One of the most valuable things we can do as clinicians is to support parents in their day to day life with their children. I truly believe parents and caregivers are the most important people in a child’s life.
The healing principles of attachment and co-regulation drastically outweigh the support as a therapist that I can give to a child in one hour of therapy per week. Because of this I see parenting work as an essential part of working with children. See more about emotional regulation HERE, and co-regulation HERE and HERE!
The following metaphor was one I heard on the podcast Stuck Not Broken (which is amazing by the way!) that I use all the time when working with parents. I LOVE a good metaphor, especially one that creates new insights or provides different ways of looking at things and ultimately leads to parents being able to hold the space that children need to heal.
What I know about parents is the vast majority (with a few exceptions) are doing the best they can with what they have. They are exhausted and trying everything they can to get their child to feel better and do the things they know their child wants and needs to do.
And sometimes? Well, sometimes the only tool left in the toolbox is yelling. Sometimes parents take the parenting strategies that their parents used in an attempt to support their child.
Some parents doubt that co-regulation (check out this guide I use with parents HERE!) is necessary or can be effective. This might mean having ideas that the child needs to “toughen up” and “just get over it”. Other times I hear “yelling is the only thing that will work” or “I just didn’t know what to do - I lost it!”.
During these times I like to share this metaphor:
“You can’t get a turtle to come out of its shell by banging on the shell”.
Let that sink in for a minute.
Any time a child is not connecting with you and is behaving in ways that are dysregulated (throwing, crying, hitting, hiding, etc.) at the end of the day it means they do not feel safe.
Their nervous system has a neuroception of danger. (Learn more about neuroception of safety in therapy HERE and HERE).
The turtle in its shell is not going to come out unless it feels it is safe.
Turtles don’t feel safe when yelled at or when something or someone is knocking on the shell. Turtles have long game. They stay in that shell until they feel safe.
The same is true with children. They will not...they CAN’T feel safe if we are yelling at them, looking at them with an angry face, or talking down to them. Telling kids to “calm down” or “just get over it” has never in the history of parenting been an effective strategy for regulation.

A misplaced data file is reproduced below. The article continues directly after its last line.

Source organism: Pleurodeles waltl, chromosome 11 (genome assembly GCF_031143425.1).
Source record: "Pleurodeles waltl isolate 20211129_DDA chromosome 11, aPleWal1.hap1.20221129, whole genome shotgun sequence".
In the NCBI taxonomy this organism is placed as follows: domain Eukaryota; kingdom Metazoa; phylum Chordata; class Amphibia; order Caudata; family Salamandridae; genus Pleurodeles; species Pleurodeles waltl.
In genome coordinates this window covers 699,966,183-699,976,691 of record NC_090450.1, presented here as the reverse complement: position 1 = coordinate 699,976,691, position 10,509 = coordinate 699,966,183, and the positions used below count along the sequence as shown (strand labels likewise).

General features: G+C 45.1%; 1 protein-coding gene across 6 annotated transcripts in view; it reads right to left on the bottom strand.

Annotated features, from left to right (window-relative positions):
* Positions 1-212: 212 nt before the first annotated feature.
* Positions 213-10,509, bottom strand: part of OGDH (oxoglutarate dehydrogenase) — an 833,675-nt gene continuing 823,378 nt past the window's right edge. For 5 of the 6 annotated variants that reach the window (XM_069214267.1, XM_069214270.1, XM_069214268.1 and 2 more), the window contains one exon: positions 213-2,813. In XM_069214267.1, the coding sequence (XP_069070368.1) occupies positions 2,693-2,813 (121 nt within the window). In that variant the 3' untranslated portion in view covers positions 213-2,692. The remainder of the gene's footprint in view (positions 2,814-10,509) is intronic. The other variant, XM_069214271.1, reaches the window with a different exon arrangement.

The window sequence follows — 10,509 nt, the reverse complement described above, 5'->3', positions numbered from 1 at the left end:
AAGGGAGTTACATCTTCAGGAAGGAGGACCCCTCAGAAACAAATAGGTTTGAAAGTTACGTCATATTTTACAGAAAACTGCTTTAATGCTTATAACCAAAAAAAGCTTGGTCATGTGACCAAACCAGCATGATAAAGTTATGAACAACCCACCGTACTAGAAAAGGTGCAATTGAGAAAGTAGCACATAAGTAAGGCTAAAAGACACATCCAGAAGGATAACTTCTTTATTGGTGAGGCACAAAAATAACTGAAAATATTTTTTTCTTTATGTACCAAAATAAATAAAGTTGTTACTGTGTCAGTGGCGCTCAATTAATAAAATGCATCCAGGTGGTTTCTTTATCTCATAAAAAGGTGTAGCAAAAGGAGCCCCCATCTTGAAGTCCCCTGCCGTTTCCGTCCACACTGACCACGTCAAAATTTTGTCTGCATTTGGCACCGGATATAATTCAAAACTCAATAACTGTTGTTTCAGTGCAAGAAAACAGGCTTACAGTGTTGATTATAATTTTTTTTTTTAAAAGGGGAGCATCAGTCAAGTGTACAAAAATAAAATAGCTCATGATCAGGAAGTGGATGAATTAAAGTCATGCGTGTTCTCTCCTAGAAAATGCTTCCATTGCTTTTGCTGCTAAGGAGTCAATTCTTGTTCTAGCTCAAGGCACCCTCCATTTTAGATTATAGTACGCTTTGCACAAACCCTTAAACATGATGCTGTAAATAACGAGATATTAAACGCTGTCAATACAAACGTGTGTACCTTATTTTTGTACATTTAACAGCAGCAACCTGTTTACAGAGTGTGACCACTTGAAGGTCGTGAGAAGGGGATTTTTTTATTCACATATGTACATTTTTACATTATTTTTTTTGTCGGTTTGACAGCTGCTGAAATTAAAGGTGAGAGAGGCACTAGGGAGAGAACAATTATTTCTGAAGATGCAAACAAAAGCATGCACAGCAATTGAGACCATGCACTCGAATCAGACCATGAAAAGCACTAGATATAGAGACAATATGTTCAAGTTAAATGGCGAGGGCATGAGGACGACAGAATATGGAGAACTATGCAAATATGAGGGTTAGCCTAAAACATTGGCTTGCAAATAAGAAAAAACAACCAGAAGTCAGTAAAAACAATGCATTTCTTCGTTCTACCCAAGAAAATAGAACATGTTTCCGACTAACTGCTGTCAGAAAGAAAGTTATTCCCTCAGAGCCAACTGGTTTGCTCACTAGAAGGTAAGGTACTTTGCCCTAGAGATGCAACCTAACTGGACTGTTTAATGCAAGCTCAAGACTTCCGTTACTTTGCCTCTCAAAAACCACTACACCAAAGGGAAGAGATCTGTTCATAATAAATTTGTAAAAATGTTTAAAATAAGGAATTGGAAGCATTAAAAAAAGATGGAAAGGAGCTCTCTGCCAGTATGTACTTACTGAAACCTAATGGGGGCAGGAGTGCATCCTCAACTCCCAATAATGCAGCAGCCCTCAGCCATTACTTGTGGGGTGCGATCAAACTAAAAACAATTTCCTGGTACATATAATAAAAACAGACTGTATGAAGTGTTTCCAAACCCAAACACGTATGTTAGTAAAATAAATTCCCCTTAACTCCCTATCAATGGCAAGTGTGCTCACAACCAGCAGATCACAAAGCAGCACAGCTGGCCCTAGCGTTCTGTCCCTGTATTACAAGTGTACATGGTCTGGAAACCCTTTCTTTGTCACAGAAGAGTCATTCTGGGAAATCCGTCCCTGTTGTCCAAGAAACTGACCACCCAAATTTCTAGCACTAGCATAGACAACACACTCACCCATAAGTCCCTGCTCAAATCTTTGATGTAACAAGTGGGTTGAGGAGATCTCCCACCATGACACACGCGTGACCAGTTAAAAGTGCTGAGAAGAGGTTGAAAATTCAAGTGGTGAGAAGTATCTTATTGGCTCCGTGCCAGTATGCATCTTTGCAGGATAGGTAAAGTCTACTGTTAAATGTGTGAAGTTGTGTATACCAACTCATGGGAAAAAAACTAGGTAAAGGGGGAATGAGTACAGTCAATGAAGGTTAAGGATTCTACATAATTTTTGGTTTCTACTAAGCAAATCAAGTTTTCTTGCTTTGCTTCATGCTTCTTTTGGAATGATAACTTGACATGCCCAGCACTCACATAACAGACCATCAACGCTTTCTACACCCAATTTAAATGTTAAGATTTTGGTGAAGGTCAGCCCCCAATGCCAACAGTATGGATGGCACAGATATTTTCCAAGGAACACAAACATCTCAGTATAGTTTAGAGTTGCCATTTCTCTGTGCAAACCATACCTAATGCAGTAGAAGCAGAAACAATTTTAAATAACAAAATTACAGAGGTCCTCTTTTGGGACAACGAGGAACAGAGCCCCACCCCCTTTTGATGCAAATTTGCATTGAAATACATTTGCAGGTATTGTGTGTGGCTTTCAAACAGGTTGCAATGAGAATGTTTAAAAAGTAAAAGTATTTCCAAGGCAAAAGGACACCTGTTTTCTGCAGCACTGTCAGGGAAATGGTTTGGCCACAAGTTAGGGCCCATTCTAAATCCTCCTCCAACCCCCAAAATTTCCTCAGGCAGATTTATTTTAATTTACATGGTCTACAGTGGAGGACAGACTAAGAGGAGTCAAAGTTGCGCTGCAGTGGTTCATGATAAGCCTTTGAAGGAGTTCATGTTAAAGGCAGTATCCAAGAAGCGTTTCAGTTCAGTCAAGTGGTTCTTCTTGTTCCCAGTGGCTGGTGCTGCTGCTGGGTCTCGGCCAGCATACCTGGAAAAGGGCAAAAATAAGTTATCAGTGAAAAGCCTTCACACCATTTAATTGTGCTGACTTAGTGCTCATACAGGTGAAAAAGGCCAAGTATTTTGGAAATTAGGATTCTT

These strategies make children feel minimized or shamed for their emotions and more importantly they feel pretty darn disconnected from parents. AND when parents are upset, angry, or yelling children’s nervous systems tune into that and their dysregulation can increase.
I also think it’s not super fair to young people that we would expect that young people would be able to regulate (with an under-developed prefrontal cortex) better than an adult who is yelling, grumpy, or losing their cool.
And hey! We all lose it sometimes, but a clear understanding of brain development can help parents understand that their child isn’t feeling safe and has less ability to regulate emotions than an adult. This understanding can help bring compassion from adults both towards themselves and their children.
So….what does help?
Justin Sunseri, LMFT has this wonderful Co-regulation Quick Guide HERE that I often share with parents and caregivers.
At the end of the day getting the turtle to come out of it’s shell (or child to regulate) means being a safe external co-regulator.
It means being able to give a child cues of safety so their nervous system can understand that there is not a significant threat of danger. This might mean having gentle eye contact, getting below eye level, and being intentional on what you say.
When children (or anyone) is in fight or flight mode their inner ear muscles turn off leading to tuning into sounds of danger (low pitched and high pitched) and less into human voices. This can lead to difficulty with comprehension and understanding of words and language.
Additionally the limbic regions are most active and the prefrontal cortex can go offline - ie decision making, logic and reason. So because those brain regions are not active and available to a child, parents may be saying the most brilliant things, but unfortunately their child is not in a place to be able to take it in and make sense of it. It's not that they don’t want to, they just can’t.
At the end of the day being a safe adult will allow the child to feel safe enough to regulate and have access to the prefrontal cortex.
And that my friends? Well… that’s where the good stuff happens. The conversations, healing, growth, increased understanding, and learning.
Want to learn more about Play Therapy and the neuroscience of regulation? Check out this training HERE!
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I'm Ann Meehan, an LPCC,